Public Comment

Commentary: You May Have Your Ballot, But You May Not Be Able to Vote

By Constance M. Piesinger
Tuesday January 29, 2008

Thousands of absentee voters registered as independents are in for a shock when they open their ballot envelopes for the upcoming primary election and discover there are no presidential candidates’ names on their ballot. If you’ve already opened your envelope and discovered this, then you’re probably one of over 10,000 California voters who have already called their county Registrar of Voters to find out how to fix the problem. You learned that the Registrar would mail you a partisan (e.g., Democratic or American Independent) ballot, which you could then fill in and mail back. (Republicans have excluded independents in this election.) 

If you are registered as a Democrat, a Republican, or another officially recognized third party such as the Green Party, you received a Vote by Mail ballot in the mail that included your party’s slate of presidential candidates. However, if you are registered as an independent (or “Decline to State”) voter and requested an absentee (Vote by Mail) ballot, the ballot you received was a “non-partisan” ballot. This means that it has all the measures and propositions listed, but no slate of presidential candidates. 

Unfortunately, many independent voters haven’t looked at their ballots yet, and time is of the essence. Voters must request their new ballots from their Registrar by the Jan. 29 or it’s too late. They can also carry their ballot into their polling place and exchange it there for a ballot with presidential choices. 

But here the voter who registered independent may run into another problem: This year, California has eliminated walk-in polling places in many precincts throughout the state. So voters who are used to voting at their walk-in polling place may assume it’s still there and then discover it’s gone. 

Voters in areas where their polling places have been eliminated can only vote by using Vote by Mail ballots (formerly referred to as absentee ballots). They will have already received them, but may not have known why. A mail-in ballot must be received by your County Election Department by the close of polls (8 p.m.) on election day (Feb. 5). You may also choose to bring it in person to any county polling place on election day.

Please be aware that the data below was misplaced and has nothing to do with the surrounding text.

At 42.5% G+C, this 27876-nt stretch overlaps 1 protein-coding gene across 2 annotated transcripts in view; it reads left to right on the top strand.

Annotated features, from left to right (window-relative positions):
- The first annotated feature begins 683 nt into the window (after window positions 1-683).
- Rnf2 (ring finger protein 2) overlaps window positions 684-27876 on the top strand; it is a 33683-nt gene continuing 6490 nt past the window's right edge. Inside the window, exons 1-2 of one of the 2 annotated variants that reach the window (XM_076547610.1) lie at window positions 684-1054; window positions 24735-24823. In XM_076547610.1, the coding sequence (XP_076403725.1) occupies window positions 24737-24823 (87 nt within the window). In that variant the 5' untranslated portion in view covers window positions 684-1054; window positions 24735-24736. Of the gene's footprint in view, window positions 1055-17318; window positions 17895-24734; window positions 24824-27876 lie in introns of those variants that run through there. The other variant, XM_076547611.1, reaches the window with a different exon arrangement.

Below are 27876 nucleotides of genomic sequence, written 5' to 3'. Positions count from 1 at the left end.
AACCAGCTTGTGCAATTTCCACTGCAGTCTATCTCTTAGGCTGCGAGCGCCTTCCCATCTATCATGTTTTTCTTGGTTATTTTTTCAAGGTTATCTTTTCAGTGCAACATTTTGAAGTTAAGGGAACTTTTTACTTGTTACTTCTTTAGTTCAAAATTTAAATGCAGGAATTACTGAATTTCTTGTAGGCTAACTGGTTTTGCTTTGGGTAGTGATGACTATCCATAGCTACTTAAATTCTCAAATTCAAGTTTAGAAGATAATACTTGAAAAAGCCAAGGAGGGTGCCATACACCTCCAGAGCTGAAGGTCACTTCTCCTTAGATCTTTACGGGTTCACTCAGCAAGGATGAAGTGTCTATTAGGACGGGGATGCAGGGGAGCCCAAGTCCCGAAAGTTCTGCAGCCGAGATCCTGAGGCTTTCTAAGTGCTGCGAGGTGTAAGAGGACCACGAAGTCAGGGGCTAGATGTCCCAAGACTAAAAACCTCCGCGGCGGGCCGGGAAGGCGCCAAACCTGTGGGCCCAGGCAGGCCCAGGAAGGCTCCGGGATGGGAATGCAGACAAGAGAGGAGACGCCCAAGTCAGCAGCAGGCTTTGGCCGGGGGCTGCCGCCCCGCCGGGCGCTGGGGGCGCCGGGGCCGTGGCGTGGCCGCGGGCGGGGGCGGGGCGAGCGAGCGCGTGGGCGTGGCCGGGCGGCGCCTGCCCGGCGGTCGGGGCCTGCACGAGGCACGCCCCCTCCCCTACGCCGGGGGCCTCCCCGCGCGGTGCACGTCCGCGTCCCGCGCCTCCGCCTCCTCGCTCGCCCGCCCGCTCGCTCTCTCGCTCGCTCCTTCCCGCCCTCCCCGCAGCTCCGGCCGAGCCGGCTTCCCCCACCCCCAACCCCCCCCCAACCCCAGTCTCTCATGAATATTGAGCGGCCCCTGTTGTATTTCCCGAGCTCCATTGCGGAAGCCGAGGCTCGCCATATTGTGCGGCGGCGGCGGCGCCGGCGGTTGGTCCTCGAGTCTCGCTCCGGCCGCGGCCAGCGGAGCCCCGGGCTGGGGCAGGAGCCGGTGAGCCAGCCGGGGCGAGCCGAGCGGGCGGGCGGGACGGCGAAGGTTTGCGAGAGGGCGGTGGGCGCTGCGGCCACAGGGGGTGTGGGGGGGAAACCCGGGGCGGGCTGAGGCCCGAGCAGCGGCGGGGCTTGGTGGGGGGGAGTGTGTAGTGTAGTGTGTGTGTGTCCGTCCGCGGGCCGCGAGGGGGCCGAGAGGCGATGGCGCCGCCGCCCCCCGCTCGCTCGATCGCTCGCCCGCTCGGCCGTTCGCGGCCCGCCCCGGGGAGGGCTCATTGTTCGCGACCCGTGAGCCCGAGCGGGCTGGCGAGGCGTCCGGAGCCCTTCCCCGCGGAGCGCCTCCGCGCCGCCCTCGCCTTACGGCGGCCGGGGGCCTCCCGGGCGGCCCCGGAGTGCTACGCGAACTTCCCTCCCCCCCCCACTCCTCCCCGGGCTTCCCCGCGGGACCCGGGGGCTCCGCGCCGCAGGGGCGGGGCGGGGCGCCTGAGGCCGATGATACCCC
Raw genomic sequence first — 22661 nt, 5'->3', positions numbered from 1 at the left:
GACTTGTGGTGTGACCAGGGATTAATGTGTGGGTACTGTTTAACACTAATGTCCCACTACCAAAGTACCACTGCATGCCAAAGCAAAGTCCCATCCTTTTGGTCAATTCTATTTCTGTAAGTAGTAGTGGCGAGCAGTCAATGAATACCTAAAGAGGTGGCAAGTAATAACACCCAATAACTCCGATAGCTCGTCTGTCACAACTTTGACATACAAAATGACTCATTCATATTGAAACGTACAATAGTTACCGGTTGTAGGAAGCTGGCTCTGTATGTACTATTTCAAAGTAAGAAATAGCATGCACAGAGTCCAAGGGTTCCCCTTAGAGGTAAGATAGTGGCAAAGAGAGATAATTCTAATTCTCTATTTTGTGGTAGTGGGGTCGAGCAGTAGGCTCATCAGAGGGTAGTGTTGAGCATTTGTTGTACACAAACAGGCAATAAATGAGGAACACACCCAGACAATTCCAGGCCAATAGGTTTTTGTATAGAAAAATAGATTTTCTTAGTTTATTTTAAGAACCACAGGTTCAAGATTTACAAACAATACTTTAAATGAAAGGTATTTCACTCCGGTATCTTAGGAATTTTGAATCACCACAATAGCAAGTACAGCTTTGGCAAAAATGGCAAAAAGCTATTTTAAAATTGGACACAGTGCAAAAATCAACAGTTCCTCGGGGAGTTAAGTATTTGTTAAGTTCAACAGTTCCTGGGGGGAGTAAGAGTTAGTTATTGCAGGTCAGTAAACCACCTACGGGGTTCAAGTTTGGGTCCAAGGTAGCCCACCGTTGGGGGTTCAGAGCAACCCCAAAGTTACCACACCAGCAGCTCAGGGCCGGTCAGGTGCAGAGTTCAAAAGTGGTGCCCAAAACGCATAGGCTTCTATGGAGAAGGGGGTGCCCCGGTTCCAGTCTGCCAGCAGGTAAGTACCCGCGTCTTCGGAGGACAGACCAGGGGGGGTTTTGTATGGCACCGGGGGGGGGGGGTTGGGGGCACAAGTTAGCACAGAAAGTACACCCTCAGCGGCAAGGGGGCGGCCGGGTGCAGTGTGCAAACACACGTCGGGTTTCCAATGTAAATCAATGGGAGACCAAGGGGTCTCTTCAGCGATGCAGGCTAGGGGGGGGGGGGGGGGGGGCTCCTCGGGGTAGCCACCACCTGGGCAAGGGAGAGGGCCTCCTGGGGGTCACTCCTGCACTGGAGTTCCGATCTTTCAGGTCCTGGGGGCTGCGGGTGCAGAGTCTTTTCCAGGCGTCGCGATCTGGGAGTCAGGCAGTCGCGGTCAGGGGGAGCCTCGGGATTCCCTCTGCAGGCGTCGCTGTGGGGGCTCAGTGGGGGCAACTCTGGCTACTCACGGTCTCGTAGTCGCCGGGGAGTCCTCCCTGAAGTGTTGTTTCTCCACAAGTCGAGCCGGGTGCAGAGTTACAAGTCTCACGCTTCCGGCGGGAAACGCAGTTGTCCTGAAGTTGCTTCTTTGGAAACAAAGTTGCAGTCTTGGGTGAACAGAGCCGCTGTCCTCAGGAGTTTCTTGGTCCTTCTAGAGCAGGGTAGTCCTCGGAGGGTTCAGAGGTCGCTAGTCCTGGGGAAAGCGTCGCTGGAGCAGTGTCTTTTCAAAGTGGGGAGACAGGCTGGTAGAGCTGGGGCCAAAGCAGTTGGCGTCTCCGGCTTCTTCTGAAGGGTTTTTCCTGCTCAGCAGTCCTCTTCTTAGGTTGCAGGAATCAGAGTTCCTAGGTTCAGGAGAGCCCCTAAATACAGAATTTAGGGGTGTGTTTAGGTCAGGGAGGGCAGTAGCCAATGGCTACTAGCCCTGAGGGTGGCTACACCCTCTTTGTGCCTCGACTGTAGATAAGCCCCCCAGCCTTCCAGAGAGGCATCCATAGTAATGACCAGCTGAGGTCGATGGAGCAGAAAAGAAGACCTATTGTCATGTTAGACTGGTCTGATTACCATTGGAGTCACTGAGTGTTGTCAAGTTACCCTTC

Another problem reported by Registrars of Voters is that some people who wished to register as independents mistakenly registered as American Independents (an official third party with its own slate of candidates). Unfortunately, those voters just discovering this mistake will not be able to vote for any other party’s candidates, because the deadline to change their affiliation was Jan. 22. 

So, if you are a voter who registered independent and absentee and wish to vote for one of a political party’s presidential candidates, you must call your Registrar of Voters at your county’s Election Department and request a partisan ballot (e.g., Democratic Party or American Independent Party). You should receive a new ballot promptly. Alternatively, you can bring your independent (Decline to State, or non-partisan) ballot to your polling place on election day and exchange it for the partisan ballot of your choice—if your polling place is still there. 

These are some of the problems California voters may face as a result of confusing rules and changes in how we vote. Voters who registered independent and haven’t yet dealt with these problems need to examine their ballots immediately, call their Registrars, and get new ballots. Otherwise, they risk losing their voice in this important upcoming primary election. 


Constance M. Piesinger is a resident of Yountville (Napa County) and a supporter of Barack Obama.